New Homes v Old Homes – Part 1

//New Homes v Old Homes – Part 1
New Homes v Old Homes – Part 12016-11-16T05:37:12+00:00

Most of our clients intend to buy an established home “with potential” and many of them plan to renovate it as soon as possible.

Location is often the driver in decision-making – proximity to shops, schools, facilities and public transport usually a priority – and there are frequently a mix of old and new homes in the area. Which one should you buy if you’re planning a renovation?

The condition of the building will obviously have a huge bearing on the decision. An old home that has been poorly maintained can provide some attraction as it will be honestly presented – usually requiring repair work such as re-wiring, re-plumbing and re-roofing which can be incorporated into the scope of a renovation.

A trickier prospect is where an old home has been vamped up – presenting as a “stage set” for the hopeful buyer. This can also be the case with “almost modern” homes of the 1980’s and 90’s.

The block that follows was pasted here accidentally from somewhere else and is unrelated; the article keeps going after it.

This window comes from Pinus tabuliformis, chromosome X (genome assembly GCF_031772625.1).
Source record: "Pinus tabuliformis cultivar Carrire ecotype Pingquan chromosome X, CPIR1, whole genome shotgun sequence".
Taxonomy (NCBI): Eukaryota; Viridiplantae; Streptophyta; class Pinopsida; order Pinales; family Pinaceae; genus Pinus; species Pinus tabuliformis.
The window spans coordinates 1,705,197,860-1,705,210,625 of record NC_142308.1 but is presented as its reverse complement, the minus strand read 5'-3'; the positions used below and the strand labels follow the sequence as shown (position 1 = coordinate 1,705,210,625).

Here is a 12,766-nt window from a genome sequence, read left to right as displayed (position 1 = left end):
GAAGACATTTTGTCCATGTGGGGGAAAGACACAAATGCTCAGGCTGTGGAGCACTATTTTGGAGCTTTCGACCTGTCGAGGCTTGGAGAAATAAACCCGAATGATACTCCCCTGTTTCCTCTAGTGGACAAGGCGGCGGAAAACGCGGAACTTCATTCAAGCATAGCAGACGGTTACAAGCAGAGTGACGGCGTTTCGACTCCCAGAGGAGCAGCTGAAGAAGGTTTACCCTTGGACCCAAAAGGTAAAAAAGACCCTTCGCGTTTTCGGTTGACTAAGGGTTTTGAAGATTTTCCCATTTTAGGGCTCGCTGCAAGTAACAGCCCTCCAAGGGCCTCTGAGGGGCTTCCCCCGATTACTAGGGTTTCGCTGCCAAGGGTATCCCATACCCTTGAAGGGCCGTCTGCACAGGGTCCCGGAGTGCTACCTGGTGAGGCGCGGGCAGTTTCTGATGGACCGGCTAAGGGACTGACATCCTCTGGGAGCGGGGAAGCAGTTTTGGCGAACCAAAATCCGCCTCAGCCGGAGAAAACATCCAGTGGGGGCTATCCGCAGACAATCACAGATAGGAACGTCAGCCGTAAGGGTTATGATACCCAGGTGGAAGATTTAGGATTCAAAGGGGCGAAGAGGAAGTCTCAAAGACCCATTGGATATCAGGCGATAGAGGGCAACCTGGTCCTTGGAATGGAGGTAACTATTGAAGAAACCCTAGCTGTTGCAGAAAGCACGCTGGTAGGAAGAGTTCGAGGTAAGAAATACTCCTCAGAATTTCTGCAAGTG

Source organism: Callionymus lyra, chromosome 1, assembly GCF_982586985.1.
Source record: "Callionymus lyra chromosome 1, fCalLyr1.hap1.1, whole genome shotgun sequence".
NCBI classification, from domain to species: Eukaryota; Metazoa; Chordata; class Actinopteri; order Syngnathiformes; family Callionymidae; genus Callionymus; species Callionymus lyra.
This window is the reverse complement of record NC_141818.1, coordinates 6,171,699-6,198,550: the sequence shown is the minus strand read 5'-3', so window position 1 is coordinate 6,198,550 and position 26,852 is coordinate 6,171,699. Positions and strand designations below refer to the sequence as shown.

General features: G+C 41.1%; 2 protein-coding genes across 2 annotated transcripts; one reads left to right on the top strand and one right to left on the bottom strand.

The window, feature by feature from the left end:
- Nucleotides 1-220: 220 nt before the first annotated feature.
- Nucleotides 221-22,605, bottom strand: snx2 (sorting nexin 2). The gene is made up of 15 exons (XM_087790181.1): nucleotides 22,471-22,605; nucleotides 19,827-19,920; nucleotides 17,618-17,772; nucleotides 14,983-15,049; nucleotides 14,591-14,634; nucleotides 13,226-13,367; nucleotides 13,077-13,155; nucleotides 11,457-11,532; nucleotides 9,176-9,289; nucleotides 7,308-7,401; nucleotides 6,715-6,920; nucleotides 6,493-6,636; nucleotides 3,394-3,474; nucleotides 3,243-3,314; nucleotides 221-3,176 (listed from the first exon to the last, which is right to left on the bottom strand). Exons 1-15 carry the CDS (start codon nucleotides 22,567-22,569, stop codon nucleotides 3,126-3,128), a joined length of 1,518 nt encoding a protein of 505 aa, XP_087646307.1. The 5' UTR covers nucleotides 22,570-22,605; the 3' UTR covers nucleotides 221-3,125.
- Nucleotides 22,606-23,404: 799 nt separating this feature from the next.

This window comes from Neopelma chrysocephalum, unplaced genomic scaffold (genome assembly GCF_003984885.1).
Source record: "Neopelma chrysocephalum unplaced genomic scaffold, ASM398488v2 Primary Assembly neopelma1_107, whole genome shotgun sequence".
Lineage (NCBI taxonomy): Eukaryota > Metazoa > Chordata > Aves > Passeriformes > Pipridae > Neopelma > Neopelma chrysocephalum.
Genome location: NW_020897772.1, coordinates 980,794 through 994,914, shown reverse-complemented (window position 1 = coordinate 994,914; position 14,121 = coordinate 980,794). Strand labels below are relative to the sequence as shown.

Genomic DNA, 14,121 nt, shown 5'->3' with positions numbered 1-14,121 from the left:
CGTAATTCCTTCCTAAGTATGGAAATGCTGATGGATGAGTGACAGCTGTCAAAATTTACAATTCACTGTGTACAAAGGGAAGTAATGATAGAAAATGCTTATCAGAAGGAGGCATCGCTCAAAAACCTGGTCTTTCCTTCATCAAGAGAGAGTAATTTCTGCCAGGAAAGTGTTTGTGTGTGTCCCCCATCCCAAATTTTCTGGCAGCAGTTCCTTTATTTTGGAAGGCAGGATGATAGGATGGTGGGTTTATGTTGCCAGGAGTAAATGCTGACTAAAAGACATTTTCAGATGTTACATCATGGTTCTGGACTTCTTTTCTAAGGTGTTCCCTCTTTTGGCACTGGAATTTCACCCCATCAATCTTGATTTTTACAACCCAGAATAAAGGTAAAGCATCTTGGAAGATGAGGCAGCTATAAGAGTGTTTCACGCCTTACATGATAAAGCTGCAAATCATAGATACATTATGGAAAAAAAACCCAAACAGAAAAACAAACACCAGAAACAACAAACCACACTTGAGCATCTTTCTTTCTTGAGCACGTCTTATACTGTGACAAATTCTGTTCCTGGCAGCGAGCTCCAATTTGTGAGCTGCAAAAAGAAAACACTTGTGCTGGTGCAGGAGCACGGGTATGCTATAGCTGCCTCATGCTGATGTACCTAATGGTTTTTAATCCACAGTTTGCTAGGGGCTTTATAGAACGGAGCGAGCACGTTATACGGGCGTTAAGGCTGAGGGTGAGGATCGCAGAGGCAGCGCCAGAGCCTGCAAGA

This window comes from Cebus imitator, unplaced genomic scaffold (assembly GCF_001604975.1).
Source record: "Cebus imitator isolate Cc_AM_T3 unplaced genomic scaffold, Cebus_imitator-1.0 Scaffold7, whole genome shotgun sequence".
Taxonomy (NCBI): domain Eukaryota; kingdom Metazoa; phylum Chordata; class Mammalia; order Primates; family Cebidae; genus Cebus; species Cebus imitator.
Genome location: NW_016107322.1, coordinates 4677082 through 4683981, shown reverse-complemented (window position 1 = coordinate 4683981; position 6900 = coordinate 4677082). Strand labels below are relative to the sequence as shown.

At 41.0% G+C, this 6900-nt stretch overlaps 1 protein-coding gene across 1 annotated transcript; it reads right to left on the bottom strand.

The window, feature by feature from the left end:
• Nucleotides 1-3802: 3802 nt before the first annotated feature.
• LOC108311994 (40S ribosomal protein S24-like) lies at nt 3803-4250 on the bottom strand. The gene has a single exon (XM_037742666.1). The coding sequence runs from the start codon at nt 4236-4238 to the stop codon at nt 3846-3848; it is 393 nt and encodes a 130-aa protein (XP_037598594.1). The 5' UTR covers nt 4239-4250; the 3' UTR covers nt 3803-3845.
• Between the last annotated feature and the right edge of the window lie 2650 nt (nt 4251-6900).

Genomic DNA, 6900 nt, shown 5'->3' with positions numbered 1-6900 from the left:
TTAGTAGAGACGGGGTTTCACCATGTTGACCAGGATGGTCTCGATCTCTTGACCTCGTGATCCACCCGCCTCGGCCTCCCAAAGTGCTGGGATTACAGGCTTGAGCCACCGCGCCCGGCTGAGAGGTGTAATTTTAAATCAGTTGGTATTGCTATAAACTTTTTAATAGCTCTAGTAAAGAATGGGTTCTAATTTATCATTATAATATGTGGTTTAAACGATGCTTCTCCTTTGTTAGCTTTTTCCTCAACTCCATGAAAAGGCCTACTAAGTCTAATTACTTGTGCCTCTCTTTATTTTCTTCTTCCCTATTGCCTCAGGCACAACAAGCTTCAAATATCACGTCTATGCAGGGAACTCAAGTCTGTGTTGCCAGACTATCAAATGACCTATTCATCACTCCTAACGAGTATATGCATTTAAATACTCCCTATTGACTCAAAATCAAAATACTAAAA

Older homes often have generous sub-floor and roof spaces, higher ceilings and more spacious rooms – especially the bedrooms – making them feel bigger and providing more furnishing and storage space. The extra space can be important as they won’t usually have built-in wardrobes! Older homes will also feature period details that appeal to many people.

The construction of the building will also have a bearing on the feasibility of a renovation. Timber homes (including brick veneers homes) are more easily – and therefore more cost-effectively – renovated than brick homes, however a timber or steel addition to a brick building can always be considered. Traditional types of construction to roof frames (excluding trusses) and simple footing systems (excluding waffle pod slabs) can also assist to flexibly and easily renovate.

Another consideration is the aspect and orientation of an existing building. If it’s well sited and well planned an energy-efficient renovation can be relatively easy, however a poorly designed building can be harder to improve.

Whatever the case, an architect can help.